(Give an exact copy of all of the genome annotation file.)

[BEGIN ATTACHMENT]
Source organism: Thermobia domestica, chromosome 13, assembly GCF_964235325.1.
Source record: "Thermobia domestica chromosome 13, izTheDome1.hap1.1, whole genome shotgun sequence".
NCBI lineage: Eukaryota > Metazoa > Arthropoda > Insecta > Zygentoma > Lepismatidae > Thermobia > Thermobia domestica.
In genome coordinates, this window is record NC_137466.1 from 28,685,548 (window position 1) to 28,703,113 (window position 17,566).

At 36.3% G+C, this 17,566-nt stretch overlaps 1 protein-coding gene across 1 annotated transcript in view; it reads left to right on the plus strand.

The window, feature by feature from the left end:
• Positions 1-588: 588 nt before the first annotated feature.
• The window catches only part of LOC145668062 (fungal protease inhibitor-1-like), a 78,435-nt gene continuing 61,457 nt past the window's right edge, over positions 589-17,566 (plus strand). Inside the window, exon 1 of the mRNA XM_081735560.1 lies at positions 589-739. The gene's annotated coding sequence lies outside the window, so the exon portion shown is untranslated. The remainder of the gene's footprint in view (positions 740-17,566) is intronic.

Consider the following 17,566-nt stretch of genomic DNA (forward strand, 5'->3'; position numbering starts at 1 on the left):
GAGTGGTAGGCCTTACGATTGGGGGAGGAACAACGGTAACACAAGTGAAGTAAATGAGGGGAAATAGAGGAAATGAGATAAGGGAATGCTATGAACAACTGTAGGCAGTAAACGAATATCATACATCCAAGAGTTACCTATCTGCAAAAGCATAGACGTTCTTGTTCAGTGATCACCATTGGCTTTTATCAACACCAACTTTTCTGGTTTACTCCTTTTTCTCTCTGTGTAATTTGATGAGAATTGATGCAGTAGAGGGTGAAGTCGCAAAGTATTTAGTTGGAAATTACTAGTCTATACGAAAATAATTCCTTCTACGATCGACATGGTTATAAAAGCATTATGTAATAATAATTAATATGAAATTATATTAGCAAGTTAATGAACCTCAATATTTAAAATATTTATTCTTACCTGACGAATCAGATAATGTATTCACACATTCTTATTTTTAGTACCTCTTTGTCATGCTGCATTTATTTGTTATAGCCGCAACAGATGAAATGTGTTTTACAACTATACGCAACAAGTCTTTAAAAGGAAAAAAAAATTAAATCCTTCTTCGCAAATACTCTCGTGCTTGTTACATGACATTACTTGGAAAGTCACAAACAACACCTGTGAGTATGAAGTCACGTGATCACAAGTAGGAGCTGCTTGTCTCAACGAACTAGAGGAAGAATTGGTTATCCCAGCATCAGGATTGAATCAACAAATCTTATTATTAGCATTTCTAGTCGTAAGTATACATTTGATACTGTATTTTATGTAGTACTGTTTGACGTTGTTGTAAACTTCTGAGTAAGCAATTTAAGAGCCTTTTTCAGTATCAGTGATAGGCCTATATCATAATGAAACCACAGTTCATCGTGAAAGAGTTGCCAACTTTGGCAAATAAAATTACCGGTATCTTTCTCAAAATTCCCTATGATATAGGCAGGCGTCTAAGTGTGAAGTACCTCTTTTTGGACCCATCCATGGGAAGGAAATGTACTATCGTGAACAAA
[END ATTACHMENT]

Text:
Source organism: Thermobia domestica, chromosome 13, assembly GCF_964235325.1.
Source record: "Thermobia domestica chromosome 13, izTheDome1.hap1.1, whole genome shotgun sequence".
NCBI lineage: Eukaryota > Metazoa > Arthropoda > Insecta > Zygentoma > Lepismatidae > Thermobia > Thermobia domestica.
In genome coordinates, this window is record NC_137466.1 from 28,685,548 (window position 1) to 28,703,113 (window position 17,566).

At 36.3% G+C, this 17,566-nt stretch overlaps 1 protein-coding gene across 1 annotated transcript in view; it reads left to right on the plus strand.

The window, feature by feature from the left end:
• Positions 1-588: 588 nt before the first annotated feature.
• The window catches only part of LOC145668062 (fungal protease inhibitor-1-like), a 78,435-nt gene continuing 61,457 nt past the window's right edge, over positions 589-17,566 (plus strand). Inside the window, exon 1 of the mRNA XM_081735560.1 lies at positions 589-739. The gene's annotated coding sequence lies outside the window, so the exon portion shown is untranslated. The remainder of the gene's footprint in view (positions 740-17,566) is intronic.

Consider the following 17,566-nt stretch of genomic DNA (forward strand, 5'->3'; position numbering starts at 1 on the left):
GAGTGGTAGGCCTTACGATTGGGGGAGGAACAACGGTAACACAAGTGAAGTAAATGAGGGGAAATAGAGGAAATGAGATAAGGGAATGCTATGAACAACTGTAGGCAGTAAACGAATATCATACATCCAAGAGTTACCTATCTGCAAAAGCATAGACGTTCTTGTTCAGTGATCACCATTGGCTTTTATCAACACCAACTTTTCTGGTTTACTCCTTTTTCTCTCTGTGTAATTTGATGAGAATTGATGCAGTAGAGGGTGAAGTCGCAAAGTATTTAGTTGGAAATTACTAGTCTATACGAAAATAATTCCTTCTACGATCGACATGGTTATAAAAGCATTATGTAATAATAATTAATATGAAATTATATTAGCAAGTTAATGAACCTCAATATTTAAAATATTTATTCTTACCTGACGAATCAGATAATGTATTCACACATTCTTATTTTTAGTACCTCTTTGTCATGCTGCATTTATTTGTTATAGCCGCAACAGATGAAATGTGTTTTACAACTATACGCAACAAGTCTTTAAAAGGAAAAAAAAATTAAATCCTTCTTCGCAAATACTCTCGTGCTTGTTACATGACATTACTTGGAAAGTCACAAACAACACCTGTGAGTATGAAGTCACGTGATCACAAGTAGGAGCTGCTTGTCTCAACGAACTAGAGGAAGAATTGGTTATCCCAGCATCAGGATTGAATCAACAAATCTTATTATTAGCATTTCTAGTCGTAAGTATACATTTGATACTGTATTTTATGTAGTACTGTTTGACGTTGTTGTAAACTTCTGAGTAAGCAATTTAAGAGCCTTTTTCAGTATCAGTGATAGGCCTATATCATAATGAAACCACAGTTCATCGTGAAAGAGTTGCCAACTTTGGCAAATAAAATTACCGGTATCTTTCTCAAAATTCCCTATGATATAGGCAGGCGTCTAAGTGTGAAGTACCTCTTTTTGGACCCATCCATGGGAAGGAAATGTACTATCGTGAACAAA